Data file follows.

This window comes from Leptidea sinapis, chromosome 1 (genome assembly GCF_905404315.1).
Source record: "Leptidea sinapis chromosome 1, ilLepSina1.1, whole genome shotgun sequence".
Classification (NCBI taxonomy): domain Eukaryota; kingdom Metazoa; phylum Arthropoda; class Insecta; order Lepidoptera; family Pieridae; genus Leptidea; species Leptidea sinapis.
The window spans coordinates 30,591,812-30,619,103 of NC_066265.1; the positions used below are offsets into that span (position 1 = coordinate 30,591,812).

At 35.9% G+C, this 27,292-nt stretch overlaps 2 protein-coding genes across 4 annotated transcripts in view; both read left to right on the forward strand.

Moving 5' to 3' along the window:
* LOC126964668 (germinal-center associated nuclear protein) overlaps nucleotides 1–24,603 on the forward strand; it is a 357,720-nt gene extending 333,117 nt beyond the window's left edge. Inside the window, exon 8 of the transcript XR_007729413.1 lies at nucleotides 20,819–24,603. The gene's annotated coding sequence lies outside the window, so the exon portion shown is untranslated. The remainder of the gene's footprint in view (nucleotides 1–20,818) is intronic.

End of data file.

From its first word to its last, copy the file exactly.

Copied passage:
This window comes from Leptidea sinapis, chromosome 1 (genome assembly GCF_905404315.1).
Source record: "Leptidea sinapis chromosome 1, ilLepSina1.1, whole genome shotgun sequence".
Classification (NCBI taxonomy): domain Eukaryota; kingdom Metazoa; phylum Arthropoda; class Insecta; order Lepidoptera; family Pieridae; genus Leptidea; species Leptidea sinapis.
The window spans coordinates 30,591,812-30,619,103 of NC_066265.1; the positions used below are offsets into that span (position 1 = coordinate 30,591,812).

At 35.9% G+C, this 27,292-nt stretch overlaps 2 protein-coding genes across 4 annotated transcripts in view; both read left to right on the forward strand.

Moving 5' to 3' along the window:
* LOC126964668 (germinal-center associated nuclear protein) overlaps nucleotides 1–24,603 on the forward strand; it is a 357,720-nt gene extending 333,117 nt beyond the window's left edge. Inside the window, exon 8 of the transcript XR_007729413.1 lies at nucleotides 20,819–24,603. The gene's annotated coding sequence lies outside the window, so the exon portion shown is untranslated. The remainder of the gene's footprint in view (nucleotides 1–20,818) is intronic.